9/11: Breaking free of terror

Ten years on and with 9/11 once more upon us, it is sad to think that this day will forever evoke feelings of such sorrow and unbridled hatred.  The suffering of those involved and affected by the events on that day is utterly unimaginable to me, and I cannot even begin to comprehend the pain they bear, nor the torment faced by those who lost their life to such a tragedy.

Without giving too much time to those responsible, I think it is true to say that I have never really understood such rampant hatred.  I cannot assume motives or grounds for such an operation to be executed, but can only profess my belief that no wrongdoing in this world deserves punishment by such evil.  ‘An eye for an eye’ is never something I have attributed much conviction to, and although I do not consider myself a religious person, I still do not believe that anyone on this Earth has the right to play God and pass the judgement of death on anyone.

At the time, Australia seemed so far removed from what was happening in the US, at least to me anyway.  I watched with disbelief as the events unfolded on TV that day, but couldn’t seem to make sense of what was really happening.  I went to school as usual, and watched as a number of classmates feared for family or friends that lived in the states.  In between classes we would turn on the TV to watch the impact of the planes over and over again as the world began to grasp the severity of the situation.

The following month I had been set to make my very first solo trip overseas.  I had signed up for a three month student exchange program in Italy, and had thought of nothing else since the beginning of the year.  A new suitcase had been bought, a pile of things to take with me piled messily on the floor, and emails with my soon to be host-sister, Sara, had been exchanged.

When my parents started talking about pulling me out of the program, that was when first I felt the events of 9/11 truly influence my life as it was.

I was angry and confused.  How could such hatred ripple so far across the globe to affect my enthusiastic plans to travel a world I had been so excited about exploring?  What had I ever done to these people to warrant such an intrusion on my life?

It was then, I think, that I first began to truly fathom the weight of terrorism, the fear it evoked and the changes it could awaken.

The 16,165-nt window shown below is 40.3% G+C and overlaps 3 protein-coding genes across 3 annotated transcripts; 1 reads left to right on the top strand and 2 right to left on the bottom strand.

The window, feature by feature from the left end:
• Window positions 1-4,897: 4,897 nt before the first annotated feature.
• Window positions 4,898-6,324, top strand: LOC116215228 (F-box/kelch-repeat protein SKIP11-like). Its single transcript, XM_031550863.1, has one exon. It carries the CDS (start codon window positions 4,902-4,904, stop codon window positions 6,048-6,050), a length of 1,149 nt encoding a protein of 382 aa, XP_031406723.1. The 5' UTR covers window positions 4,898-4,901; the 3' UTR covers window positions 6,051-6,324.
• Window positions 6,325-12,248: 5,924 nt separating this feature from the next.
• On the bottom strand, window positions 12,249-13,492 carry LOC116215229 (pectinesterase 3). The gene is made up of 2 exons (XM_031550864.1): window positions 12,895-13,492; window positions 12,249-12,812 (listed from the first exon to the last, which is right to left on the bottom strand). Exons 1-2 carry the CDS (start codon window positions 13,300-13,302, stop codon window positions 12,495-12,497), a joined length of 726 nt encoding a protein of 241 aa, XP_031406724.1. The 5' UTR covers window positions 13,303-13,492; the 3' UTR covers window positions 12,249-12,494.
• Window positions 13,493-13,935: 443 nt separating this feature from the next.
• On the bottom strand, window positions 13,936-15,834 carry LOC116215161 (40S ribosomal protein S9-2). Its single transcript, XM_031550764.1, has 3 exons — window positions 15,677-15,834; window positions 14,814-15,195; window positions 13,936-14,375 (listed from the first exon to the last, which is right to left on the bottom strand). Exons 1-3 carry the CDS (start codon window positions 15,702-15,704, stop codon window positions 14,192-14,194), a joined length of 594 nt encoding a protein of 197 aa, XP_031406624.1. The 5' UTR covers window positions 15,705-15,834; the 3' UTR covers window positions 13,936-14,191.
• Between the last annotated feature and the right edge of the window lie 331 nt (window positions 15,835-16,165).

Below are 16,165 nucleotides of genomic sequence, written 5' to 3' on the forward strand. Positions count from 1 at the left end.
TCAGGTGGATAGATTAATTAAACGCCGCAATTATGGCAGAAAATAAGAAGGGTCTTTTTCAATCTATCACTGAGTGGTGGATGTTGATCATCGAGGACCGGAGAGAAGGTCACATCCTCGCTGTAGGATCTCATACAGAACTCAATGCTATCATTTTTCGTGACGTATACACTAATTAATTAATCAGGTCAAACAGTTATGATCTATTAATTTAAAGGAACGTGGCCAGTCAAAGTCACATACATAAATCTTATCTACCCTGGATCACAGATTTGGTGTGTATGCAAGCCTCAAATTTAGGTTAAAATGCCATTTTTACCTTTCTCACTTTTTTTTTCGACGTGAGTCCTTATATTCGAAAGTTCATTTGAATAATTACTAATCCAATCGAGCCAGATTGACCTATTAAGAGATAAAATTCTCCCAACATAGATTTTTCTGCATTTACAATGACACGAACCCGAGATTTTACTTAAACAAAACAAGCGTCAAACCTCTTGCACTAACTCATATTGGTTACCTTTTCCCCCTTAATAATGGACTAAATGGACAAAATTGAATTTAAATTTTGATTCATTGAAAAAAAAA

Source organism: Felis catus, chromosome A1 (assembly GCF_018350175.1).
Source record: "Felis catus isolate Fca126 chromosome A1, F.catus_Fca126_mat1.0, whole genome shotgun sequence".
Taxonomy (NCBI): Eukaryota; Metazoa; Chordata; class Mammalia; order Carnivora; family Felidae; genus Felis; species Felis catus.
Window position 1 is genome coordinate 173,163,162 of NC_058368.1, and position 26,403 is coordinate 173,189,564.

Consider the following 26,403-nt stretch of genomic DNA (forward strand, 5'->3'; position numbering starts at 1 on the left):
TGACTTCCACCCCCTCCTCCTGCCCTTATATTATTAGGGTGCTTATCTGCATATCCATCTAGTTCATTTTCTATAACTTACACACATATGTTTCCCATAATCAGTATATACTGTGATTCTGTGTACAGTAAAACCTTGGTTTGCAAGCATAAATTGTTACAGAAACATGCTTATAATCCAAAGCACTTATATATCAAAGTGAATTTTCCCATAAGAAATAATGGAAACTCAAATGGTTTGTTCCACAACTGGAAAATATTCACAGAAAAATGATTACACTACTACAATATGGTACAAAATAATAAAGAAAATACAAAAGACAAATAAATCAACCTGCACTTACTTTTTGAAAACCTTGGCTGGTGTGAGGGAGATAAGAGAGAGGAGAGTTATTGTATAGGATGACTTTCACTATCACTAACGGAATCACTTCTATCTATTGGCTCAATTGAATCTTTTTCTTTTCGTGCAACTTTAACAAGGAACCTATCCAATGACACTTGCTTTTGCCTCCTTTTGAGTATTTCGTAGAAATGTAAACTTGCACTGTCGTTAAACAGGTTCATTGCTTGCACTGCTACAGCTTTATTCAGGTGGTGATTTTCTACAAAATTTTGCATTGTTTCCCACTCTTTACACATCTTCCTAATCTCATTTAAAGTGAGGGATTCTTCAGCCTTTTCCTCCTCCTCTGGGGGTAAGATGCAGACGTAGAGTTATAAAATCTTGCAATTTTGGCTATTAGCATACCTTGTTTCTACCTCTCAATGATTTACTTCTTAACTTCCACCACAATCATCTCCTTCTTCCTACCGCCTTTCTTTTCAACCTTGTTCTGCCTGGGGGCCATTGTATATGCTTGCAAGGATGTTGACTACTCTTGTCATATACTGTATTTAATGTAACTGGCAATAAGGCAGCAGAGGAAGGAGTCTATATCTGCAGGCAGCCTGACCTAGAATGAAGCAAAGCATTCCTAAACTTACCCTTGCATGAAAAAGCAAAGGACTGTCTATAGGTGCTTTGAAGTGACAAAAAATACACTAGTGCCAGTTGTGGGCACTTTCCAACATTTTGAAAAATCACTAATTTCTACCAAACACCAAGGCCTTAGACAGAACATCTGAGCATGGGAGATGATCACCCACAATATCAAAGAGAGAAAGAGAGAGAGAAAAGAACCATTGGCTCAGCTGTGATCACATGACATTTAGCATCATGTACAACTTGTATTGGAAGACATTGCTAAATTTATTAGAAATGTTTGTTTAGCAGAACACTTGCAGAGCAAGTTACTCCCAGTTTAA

In the end, I was permitted, with much trepidation on my parents’ behalf, to go forward with my student exchange.  They decided that it was in fact probably the safest time to travel, with so much surveillance and the number of safety measures that were then being taken when travelling.  I advocated that such acts of terrorism should not force us to stop living the life we had intended for ourselves, for then they had all but triumphed in crippling us with terror.

When I arrived at Singapore airport, I watched with a speechless curiosity as small troops with large guns patrolled the airport solemnly.

The armed troops may have since receded, the fear numbed, and the memory faded, but the events of 9/11 still resonate loudly in the extra security measures when travelling, the sorrow of those who suffered loss, and in the date that will for many years to come remain a reminder of an innocence we all lost that day.

Despite it all, however, I remain hopeful that time will heal the hurt caused, little by little.   One year ago today, I watched a very close friend of mine take her wedding vows in a church filled with loved ones.  Together we shared a wonderfully happy day and rejoiced in their love, happiness and a bright future.  Together we created a memory that now has me looking back on this date with joy.

We cannot forever dwell in the misery of our past if we are to ever find joy in the pleasures of the future.  Whilst we must grieve those lost and honour them their suffering, whilst we must remain heedful of those who continue to sanction war, death and hatred on the world, I think it is important to remind ourselves not to seize on the hate from which such a tragedy first arose.  Hate and prejudice will not recover loved ones, nor change the past.  Nor will it bring peace to the future.

Before I relieve you all of this rant of mine, I implore you all to read Pico Iyer’s short travel story, The Khareef, which can be found in his book Sun After Dark.  In this spectacular account, Iyer travels to Oman, the birthplace of Osama bin Laden, just six weeks before the attacks on the two towers.  I found it an extraordinarily moving account of a journey to a place so far removed from anything we know, and yet chilling in its mysterious allure.  Most importantly, however, it shines a small light on a group of people affected by the events of that day; those that we often spare little thought for.  The ending is spectacular and Iyer is a truly magnificent writer.

Joss Whedon once said, “War is not just the business of death, it is the anithises of life.”  Here’s to hoping that despite the tragedy we relive today, we nonetheless fight to break free of terror and war, and continue to strive for peace and happiness for all.

What 9/11 now means to me: My dear friend Ruth and her husband Tim on their wedding day - September 11th 2010

~storytelling nomad~

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